Introduction to CELPIP Reading Part Three
In this exploration of the CELPIP Reading Part Three, we delve into the complexities that make it a challenging section, second only to Part Four. For those preparing for the CELPIP test, understanding Part Three is crucial, and we will subsequently cover Part Four in the next video. Subscribing to the channel is recommended for updates on upcoming tutorials.
Structure of CELPIP Reading 3:
CELPIP Reading Part Three presents a series of paragraphs, labeled from A onwards, accompanied by a set of questions numbered from 1 to n. Each question requires the test-taker to match sentences with the appropriate paragraph. If the information for a particular question isn’t found in any paragraph, option E, denoting ‘Not Given’, is to be chosen. This part can be confusing as the information is often paraphrased, making it difficult to spot the ‘Not Given’ items. A simple strategy will be shared to tackle this effectively.
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Strategies for Success
There are generally two strategies that test-takers employ:
- Start with question number one.
- Sequentially go through paragraphs A, B, C, and D to find the match.
- If a match isn’t found, mark it as ‘E’ for ‘Not Given’ and proceed to the next question.
- Read and comprehend all questions from 1 to n.
- Begin with paragraph A, read and understand it thoroughly.
- Match paragraph A with all the questions it corresponds to.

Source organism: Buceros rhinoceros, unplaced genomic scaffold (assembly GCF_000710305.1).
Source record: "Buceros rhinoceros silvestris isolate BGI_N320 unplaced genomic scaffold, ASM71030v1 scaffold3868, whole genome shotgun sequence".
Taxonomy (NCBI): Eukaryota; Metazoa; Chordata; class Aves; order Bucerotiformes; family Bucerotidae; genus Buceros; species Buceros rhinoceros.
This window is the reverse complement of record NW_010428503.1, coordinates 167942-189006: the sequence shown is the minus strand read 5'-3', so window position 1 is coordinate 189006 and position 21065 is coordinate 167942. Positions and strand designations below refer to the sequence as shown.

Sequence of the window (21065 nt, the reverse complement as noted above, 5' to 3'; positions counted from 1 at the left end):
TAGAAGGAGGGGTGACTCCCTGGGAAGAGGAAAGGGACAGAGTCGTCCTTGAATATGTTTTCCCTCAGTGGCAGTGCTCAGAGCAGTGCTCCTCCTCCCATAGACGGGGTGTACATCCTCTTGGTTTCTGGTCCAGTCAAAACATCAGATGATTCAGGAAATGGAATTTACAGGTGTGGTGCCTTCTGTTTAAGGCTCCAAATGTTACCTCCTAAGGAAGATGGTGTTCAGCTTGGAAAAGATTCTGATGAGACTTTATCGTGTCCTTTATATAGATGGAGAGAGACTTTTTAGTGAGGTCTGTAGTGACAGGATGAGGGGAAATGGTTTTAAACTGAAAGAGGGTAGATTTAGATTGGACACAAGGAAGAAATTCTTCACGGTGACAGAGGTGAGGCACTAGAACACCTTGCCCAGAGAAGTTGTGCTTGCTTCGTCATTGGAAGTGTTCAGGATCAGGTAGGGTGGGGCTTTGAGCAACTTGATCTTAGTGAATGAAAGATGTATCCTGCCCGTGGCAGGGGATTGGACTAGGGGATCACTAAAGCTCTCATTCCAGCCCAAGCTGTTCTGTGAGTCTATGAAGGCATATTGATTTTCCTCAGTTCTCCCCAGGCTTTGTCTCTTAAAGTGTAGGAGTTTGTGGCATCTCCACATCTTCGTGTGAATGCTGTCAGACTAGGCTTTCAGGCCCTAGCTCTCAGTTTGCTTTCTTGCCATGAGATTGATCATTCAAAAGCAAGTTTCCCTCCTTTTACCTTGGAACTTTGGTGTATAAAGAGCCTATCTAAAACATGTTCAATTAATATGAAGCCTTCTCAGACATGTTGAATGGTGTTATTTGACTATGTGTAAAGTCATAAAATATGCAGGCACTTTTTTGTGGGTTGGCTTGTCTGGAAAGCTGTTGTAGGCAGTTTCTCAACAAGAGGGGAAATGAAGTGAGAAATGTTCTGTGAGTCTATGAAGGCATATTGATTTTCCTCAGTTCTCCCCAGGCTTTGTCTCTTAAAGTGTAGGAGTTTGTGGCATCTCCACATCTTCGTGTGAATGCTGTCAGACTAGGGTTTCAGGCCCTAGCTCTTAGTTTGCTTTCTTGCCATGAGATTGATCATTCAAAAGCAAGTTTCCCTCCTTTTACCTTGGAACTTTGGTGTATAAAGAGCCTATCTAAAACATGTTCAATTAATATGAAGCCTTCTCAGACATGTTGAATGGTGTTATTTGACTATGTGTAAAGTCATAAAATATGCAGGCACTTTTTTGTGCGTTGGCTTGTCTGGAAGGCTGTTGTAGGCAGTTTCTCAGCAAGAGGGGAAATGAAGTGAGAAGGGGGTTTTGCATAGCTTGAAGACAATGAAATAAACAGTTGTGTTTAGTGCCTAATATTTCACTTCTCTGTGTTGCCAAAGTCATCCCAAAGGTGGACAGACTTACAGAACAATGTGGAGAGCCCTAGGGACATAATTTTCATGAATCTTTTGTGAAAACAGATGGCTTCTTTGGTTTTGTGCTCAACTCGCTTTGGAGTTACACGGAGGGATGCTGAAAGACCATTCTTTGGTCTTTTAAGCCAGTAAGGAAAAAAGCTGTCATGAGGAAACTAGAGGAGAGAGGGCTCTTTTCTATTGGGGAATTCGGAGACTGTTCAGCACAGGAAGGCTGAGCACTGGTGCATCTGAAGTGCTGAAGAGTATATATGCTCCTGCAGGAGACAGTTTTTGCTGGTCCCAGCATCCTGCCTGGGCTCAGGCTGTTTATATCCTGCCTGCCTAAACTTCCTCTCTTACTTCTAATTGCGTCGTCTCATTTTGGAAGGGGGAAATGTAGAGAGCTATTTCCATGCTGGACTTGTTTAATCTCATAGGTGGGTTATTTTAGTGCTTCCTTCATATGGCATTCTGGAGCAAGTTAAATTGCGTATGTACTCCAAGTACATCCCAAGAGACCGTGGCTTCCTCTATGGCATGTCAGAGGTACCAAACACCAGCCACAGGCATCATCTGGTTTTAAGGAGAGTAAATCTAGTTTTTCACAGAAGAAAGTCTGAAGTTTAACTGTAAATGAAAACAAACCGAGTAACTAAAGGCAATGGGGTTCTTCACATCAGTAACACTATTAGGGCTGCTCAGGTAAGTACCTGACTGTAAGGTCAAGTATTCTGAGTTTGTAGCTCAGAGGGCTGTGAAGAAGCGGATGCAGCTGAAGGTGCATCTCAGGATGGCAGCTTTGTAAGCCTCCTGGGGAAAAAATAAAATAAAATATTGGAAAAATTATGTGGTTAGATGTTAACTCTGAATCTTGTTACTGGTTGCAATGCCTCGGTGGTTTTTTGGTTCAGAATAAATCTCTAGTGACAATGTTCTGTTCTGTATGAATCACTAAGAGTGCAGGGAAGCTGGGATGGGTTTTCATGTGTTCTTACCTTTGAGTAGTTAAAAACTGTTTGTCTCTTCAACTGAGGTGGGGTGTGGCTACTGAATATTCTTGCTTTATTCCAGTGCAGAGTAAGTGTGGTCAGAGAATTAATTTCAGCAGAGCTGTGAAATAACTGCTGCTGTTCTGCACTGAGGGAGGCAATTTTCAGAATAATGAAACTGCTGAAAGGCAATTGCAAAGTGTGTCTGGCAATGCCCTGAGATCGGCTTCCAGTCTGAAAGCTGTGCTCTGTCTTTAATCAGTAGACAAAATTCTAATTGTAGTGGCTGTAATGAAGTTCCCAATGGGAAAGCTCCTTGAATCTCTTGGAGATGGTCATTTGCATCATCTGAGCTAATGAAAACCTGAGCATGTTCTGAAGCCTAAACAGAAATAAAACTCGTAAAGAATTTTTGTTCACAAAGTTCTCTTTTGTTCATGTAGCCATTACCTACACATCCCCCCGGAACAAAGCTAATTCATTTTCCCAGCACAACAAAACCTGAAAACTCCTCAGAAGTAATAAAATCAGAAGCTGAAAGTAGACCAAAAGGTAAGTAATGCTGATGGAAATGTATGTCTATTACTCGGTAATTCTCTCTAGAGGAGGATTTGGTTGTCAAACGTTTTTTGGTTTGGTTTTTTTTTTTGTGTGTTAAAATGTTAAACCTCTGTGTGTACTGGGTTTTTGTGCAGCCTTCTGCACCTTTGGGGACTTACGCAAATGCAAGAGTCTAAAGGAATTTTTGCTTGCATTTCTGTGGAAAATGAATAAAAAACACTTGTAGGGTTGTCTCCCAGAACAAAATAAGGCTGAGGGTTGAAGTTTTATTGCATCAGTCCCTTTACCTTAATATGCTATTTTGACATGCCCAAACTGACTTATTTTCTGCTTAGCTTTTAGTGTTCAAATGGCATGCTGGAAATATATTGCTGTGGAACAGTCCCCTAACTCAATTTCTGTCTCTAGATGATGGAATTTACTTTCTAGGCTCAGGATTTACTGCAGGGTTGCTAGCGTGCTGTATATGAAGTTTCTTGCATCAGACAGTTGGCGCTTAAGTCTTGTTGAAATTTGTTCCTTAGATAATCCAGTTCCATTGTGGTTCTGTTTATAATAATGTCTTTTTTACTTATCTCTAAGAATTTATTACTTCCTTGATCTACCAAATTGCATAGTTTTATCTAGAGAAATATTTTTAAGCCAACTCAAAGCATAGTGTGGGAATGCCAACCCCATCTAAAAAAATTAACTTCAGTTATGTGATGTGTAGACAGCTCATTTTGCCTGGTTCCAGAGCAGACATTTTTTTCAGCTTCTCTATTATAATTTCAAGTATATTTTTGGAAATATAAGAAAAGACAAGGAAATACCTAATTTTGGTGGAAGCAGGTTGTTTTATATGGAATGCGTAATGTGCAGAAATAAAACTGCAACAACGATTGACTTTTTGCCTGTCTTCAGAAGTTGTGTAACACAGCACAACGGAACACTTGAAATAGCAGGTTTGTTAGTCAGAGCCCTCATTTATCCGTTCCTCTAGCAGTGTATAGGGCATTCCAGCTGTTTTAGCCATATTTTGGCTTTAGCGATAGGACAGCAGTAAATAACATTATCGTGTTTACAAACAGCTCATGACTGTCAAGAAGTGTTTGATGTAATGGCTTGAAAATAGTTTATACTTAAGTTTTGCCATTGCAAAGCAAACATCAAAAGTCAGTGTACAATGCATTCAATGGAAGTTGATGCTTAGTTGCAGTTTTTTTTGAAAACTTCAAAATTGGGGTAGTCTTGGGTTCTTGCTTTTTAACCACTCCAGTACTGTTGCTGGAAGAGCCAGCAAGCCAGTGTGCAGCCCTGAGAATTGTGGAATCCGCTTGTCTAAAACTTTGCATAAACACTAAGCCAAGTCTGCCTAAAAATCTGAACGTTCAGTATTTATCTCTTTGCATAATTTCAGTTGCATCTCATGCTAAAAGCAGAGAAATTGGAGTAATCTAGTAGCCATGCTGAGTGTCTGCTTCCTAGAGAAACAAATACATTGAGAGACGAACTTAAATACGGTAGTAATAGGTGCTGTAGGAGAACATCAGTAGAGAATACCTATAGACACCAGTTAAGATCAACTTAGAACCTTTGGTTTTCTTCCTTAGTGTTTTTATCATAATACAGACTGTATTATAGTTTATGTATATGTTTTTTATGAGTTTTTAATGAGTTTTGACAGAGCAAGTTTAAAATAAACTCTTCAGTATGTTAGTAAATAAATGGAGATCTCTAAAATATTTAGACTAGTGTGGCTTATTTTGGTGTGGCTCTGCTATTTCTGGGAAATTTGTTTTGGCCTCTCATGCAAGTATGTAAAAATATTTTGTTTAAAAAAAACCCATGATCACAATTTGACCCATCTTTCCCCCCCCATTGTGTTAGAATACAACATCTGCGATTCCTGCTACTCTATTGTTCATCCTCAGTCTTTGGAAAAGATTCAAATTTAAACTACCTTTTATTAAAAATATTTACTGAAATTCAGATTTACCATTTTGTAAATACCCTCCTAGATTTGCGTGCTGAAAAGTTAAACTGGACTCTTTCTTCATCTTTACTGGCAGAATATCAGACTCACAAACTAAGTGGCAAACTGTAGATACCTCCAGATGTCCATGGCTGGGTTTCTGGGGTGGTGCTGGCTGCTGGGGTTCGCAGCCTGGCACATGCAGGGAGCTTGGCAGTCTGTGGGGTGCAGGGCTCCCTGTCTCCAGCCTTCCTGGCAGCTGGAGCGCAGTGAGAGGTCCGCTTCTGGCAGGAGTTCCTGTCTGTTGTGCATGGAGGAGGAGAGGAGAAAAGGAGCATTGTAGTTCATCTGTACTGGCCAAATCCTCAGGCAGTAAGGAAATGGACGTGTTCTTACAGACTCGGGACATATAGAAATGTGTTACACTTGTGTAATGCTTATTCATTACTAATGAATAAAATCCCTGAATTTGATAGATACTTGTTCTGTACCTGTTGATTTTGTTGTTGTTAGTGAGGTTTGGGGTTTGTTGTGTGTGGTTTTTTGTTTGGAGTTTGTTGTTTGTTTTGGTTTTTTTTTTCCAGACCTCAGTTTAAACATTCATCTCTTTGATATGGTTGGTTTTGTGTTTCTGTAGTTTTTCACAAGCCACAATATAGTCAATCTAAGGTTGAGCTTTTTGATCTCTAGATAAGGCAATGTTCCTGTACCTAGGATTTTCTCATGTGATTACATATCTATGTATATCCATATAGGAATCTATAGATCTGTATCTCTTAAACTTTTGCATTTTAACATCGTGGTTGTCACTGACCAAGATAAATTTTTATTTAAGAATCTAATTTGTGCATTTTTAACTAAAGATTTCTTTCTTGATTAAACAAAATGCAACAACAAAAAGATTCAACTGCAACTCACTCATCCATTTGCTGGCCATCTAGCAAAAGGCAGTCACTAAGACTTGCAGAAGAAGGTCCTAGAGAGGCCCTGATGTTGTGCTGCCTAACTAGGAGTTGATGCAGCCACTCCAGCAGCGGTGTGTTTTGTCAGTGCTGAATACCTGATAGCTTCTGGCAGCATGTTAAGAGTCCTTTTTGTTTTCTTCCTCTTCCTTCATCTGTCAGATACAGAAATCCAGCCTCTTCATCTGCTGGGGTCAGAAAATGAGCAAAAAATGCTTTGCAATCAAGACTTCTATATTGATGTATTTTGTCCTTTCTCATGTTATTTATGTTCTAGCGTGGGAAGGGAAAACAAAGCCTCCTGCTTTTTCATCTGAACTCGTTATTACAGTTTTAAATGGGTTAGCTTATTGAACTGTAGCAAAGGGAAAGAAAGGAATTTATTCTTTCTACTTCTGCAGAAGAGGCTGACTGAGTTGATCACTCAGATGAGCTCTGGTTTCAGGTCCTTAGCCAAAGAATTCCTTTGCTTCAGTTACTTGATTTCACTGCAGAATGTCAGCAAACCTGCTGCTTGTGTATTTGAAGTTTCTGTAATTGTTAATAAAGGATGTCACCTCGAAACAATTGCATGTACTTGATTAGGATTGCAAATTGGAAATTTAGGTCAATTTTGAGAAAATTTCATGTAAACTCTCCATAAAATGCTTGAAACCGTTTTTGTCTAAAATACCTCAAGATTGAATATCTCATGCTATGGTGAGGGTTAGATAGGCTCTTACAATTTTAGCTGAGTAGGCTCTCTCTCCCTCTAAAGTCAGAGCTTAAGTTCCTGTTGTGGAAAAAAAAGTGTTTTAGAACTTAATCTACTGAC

- Proceed to paragraph B, and continue the process.
Among these, Strategy Two is highly recommended for its efficiency and effectiveness.
Next: Spotting Keywords and Paraphrasing
Overall, understanding keywords is vital. For instance, “Aboriginal Nations” is a key term that isn’t easily paraphrased. However, phrases like “commercial activities” might be expressed differently, such as “market forces” or “buying and selling”. Anticipating these paraphrases is crucial.
Original Sentence: “Park visitation is dependent upon approval from Aboriginal Nations.”
- “You need to get a signature from the Aboriginal Nations’ chief to visit the park.”
- “Entering the park requires approval from a senior manager in the Aboriginal community.”
Thus, by paraphrasing in your head, you stay a step ahead, making it easier to spot the intended meaning even when the keywords are not used verbatim.
Furthermore, remembering all the questions can be daunting. A helpful technique is to create vivid images in your mind related to the concepts you’re trying to remember. This visual memory aid makes recalling information easier.
Now, let’s apply these techniques to a specific example, question number nine: “The park is a site to a Canadian geographical landmark.”
- “The highest peak in Alberta is within the park.”
- “A prominent volcano is a feature of the park.”
- “It’s home to a landmark akin to Niagara Falls.”
Reading and Matching:
While reading paragraph B, look for any mention of a geographical feature that aligns with the paraphrased versions. This approach simplifies identifying the correct match.
See the complete passage and explanation here: https://www.youtube.com/watch?v=GWoGQgf2XXc&t=250s
Overall, CELPIP Reading Part Three demands a strategic approach, focusing on keyword identification, paraphrasing, and employing memory techniques. Strategy Two, reading all the questions first, then matching them with the paragraphs, is more effective and time-efficient. Paraphrasing and creating mental images not only aid in memory but also prepare you for the varied ways information can be presented. With these strategies, tackling the CELPIP Reading Part Three becomes a manageable and less daunting task.